TRAINING NOTES: SOM BO GIN – GENERATIONS
Lam Sang USA Kwongsai Mantis
1st Generation 1950s
Wong Baklim Sifu – Som Bo Gin demonstration
The importance of Lam’s 1st Generation teaching is that every skill, in the Som Bo Gin Form, was taught, in three actions. One step consisted of three steps forward. Each three steps executed one, two, or three short powers. Then Three circle hands with short power. Three moves forward of three steps equaled 9. Nine is the number of completion in Chinese numerology, by which Hakka people abide.
Of equal importance was the teaching of Holding the Breath during Som Bo Gin practice. There is a step by step method which is said to force the root into the feet and the breath below the navel. The method of holding the breath is critical.
Lam Sang USA Kwongsai
2nd Generation 1960s
Louie Jack Man — Som Bo Gin demonstration
In contrast, Lam’s second generation teaching was only one step forward with 3, 4, or 5 inch powers. Also, in contrast to the first generation’s use of outside hammer fist, the second generation taught Som Bo Gin with an overhead hammer strike and sometimes taught single and double SHUNG-HAR-JONG – upper, middle, lower – as a third line of the form. This is what I will teach you, in this Course.
China Kwongsai Mantis
Shuang Zhuang Shadowboxing form is essentially the Som Bo Gin of China’s Kwongsai Mantis, as Som Bo Gin is a Double Bridge, Double Arm form. This China Kwongsai single man form contains elements and skills that are seen in Lam Sang’s two man 108 form. This form builds the foundation of each form that follows.
Sifus Cheng Wan, Chen Jianming, Ma Jiuhua, Xie Tiansheng demonstration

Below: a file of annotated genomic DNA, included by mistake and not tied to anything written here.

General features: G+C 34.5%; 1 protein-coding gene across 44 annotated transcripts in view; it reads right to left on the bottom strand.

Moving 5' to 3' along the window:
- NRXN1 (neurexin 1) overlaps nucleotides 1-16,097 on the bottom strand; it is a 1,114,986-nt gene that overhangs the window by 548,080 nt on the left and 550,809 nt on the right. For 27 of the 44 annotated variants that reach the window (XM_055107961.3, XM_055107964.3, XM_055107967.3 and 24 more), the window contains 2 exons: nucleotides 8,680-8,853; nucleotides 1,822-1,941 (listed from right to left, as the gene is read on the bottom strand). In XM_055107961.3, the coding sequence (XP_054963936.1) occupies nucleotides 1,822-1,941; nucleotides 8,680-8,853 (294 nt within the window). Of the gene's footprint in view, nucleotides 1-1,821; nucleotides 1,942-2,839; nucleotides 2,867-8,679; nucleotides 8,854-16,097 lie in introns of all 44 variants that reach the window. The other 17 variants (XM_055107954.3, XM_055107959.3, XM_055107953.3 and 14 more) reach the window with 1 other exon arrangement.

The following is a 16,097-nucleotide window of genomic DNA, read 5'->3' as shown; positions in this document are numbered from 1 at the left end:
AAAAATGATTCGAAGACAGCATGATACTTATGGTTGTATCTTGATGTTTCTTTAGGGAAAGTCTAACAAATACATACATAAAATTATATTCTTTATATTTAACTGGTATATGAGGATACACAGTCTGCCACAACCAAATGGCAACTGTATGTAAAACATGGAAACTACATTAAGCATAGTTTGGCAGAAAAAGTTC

Som Bo Gin Hard Bridge
The Chu Hard Bridge form is the most simplistic and primitive, of all the Som Bo Gin teachings. It is truly a simple foundation building form. Today many play this form completely for hard strength which may cause one to develop floating and rigid power. However, in the 1950s the Chu Gar Hard Bridge form contained boxing skills and also half hard – half soft power that is not commonly seen today.
Chu Gar Soft Bridge
Sifus Anthony Chan, Yang Tanlu demonstration
1st Generation Disciples of Lao Sui, in the 1920s, play a Spring Power Soft version of Som Bo Gin that emphasized particularly the throwing out of power with Bic or Fic Sao hands. This skill is rarely seen today. It follows the same “outline” of the hard bridge form only with the development of soft flicking power.
Although, SBG is usually thought of as the first form of Hakka Southern Mantis, there are some that teach Single Bridge or Single Arm Straight Step forms first, such as the DAN ZHUANG CHINA KWONGSAI MANTIS and the CHU GAR JIK BO STRAIGHT STEP FORM before Som Bo Gin.
To gain a full understanding you should start from the beginning and follow the ONLINE COURSES step by step just as you would in a regular Hakka Mantis School. Skipping any part or any Course will result in a lesser understanding and ability.
There are some 36 Single Man Forms of Hakka Mantis to be offered by HAKKA MANTIS COURSES ONLINE. Take them all as they become available, beginning in the Spring 2018… RDH
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